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Brexit could result in thousands more deaths from heart disease and stroke, scientists say

It comes a day after bosses at supermarkets wrote to MPs urging them to avoid a no-deal Brexit.

NEW RESEARCH HAS found that Britain’s departure from the EU could contribute to thousands more deaths from heart disease and strokes by 2030. 

Researchers from Imperial College London and the University of Liverpool looked at how different Brexit scenarios would lead to increased costs of imported fruit and vegetables, resulting in people potentially eating less and increasing their risk of cardiovascular disease (CVD).

The study, published in the British Medical Journal Open, found that all trade scenarios they looked at would reduce fruit and vegetable intake in the UK.

A no-deal Brexit was deemed as the scenario most damaging to public health, with researchers estimating that there will be 12,400 additional deaths from CVD in England between 2021 and 2030. 

Yesterday, bosses at supermarkets and food chains wrote to MPs urging them to avoid a no-deal Brexit and warned of the risks that it could reduce the availability of many products.

Almost one-third of the food consumed in the UK comes from the European Union, they stressed.

In March the situation is more acute as UK produce is out of season: 90% of our lettuces, 80% of our tomatoes and 70% of our soft fruit is sourced from the EU at that time of year.

“As this produce is fresh and perishable, it needs to be moved quickly from farms to our stores,” they said in a letter to MPs.

Beyond the economy

“The UK government must consider the public health implications of Brexit trade policy options, including changes to the price of key food groups,” Professor Christopher Millett, from the School of Public Health at Imperial said. 

The UK’s exit from the European Union has long been framed in terms of its political and social importance. But this study shows that the impact of Brexit will reach far beyond the economy and may affect people’s risk of disease.

In 2017, 84% of fruit and 43% of vegetables eaten in the UK in were imported from the European Union and non-EU countries.

Paraskevi Seferidi, a PhD researcher at Imperial and first author of the study, said:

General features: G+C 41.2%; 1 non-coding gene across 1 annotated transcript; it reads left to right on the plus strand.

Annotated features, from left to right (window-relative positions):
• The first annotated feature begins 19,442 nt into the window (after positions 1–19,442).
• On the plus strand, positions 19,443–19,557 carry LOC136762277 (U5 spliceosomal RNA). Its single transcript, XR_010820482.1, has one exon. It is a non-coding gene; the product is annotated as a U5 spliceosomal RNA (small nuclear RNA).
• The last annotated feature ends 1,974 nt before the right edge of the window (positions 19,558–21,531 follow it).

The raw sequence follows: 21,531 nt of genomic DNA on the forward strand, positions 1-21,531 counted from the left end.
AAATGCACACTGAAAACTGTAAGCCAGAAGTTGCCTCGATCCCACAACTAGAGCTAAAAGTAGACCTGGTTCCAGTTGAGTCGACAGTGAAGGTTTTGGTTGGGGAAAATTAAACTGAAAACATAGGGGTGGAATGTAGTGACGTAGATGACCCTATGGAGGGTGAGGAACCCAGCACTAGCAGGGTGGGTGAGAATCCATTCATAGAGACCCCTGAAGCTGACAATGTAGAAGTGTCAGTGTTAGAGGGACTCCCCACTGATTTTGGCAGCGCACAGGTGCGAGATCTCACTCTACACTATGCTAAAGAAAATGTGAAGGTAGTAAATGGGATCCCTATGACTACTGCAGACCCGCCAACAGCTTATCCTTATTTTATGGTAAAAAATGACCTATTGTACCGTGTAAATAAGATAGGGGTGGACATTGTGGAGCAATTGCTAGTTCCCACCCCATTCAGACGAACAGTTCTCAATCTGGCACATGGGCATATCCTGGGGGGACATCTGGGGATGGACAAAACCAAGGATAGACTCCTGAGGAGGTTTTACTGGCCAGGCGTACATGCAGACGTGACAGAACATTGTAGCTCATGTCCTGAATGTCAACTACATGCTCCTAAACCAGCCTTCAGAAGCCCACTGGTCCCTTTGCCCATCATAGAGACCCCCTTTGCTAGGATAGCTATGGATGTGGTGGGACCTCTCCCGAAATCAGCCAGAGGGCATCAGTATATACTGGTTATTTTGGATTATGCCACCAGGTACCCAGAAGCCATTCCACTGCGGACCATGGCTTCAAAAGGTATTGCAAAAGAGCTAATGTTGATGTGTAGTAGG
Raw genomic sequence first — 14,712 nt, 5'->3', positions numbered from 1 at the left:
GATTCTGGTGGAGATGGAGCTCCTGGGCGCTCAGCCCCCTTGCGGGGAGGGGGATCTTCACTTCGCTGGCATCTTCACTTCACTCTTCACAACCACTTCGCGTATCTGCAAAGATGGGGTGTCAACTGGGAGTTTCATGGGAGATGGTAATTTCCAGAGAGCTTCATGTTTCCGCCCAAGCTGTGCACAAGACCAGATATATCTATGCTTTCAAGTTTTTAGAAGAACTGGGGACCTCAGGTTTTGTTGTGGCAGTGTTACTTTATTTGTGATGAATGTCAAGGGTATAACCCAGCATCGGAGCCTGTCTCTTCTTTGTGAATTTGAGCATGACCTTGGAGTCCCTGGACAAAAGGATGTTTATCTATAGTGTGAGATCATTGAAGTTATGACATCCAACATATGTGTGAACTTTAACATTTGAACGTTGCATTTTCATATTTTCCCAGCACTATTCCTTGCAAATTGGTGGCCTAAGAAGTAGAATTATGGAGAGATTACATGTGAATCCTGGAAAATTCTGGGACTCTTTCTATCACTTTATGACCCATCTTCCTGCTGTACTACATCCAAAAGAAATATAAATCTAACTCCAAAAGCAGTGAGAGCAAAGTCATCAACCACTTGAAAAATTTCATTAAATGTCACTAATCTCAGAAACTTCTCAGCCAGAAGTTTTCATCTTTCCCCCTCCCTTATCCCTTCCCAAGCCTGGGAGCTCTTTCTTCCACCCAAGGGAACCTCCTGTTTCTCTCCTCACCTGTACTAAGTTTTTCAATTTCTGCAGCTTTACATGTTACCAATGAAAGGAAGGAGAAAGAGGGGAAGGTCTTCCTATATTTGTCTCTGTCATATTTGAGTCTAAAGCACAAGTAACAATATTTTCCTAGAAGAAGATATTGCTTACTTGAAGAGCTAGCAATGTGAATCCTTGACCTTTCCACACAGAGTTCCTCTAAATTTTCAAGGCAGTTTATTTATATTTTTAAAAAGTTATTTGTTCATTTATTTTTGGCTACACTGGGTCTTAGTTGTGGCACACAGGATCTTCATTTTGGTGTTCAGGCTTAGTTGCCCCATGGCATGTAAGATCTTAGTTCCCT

The UK is highly dependent on imports, especially for fresh fruits and vegetables. These have a strong protective effect on health. Our paper illustrates, for the first time, the potential negative impacts of Brexit on fruit and veg prices, intake, heart disease and stroke.

Brexit May will put her Withdrawal Agreement back before the House of Commons this today. Source: PA Wire/PA Images

Deal or no-deal

Some of the scenarios tested by researchers included a free-trading agreement with the EU and third-party countries, a free-trading agreement with the EU, and a no-deal Brexit without a new trade agreement. Under all scenarios, the price of fruit and veg imported would increase substantially due to additional import tariffs and trade costs.

According to the study under a no-deal Brexit the cost of bananas would rise by approximately 17%, citrus fruits by 14%, and tomatoes by 15%.

The findings suggest that these price hikes would lead to the British public eating between 3% and 11% less fruit or vegetables, depending on the agreed deal.

When these changes were translated to CVD risk, they found that a new trade agreement with the EU and third-party countries would contribute to approximately 1, 360 extra coronary heart disease deaths and 2,740 stroke deaths between 2021 and 2030.

The no-deal Brexit scenario had by far the biggest impact, attributing the drop in fruit and veg intake to an average of 4,110 additional deaths from coronary heart disease and 8,290 stroke deaths between 2021-2030.

Best option to protect public health? 

According to the authors, a limitation of this study is that the scenarios modelled are not exhaustive and do not reflect all Brexit scenarios currently being debated.

The research also looks solely at England, but the authors claim that similar impacts are likely in Scotland, Wales and Northern Ireland.

The authors also emphasised that the outcomes of their research are consistent with previous research on Brexit which estimated the cost of eating five portions of fruit and vegetables per day is likely to increase for the average family in Britain – with estimates of an average increase of about £2.20 per week for a family of four.

Professor Martin O’Flaherty, from the University of Liverpool, who jointly led the study, added:

Unhealthy diets are a leading driver of ill-health in the UK and a critical policy lever to tackle chronic diseases. Staying within the European Union appears the best option to protect public health.

After British MPs overwhelmingly rejected Prime Minister Theresa May’s Brexit deal earlier this month, they will vote again today on what they want her to do next as the 29 March departure deadline looms.

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Adam Daly

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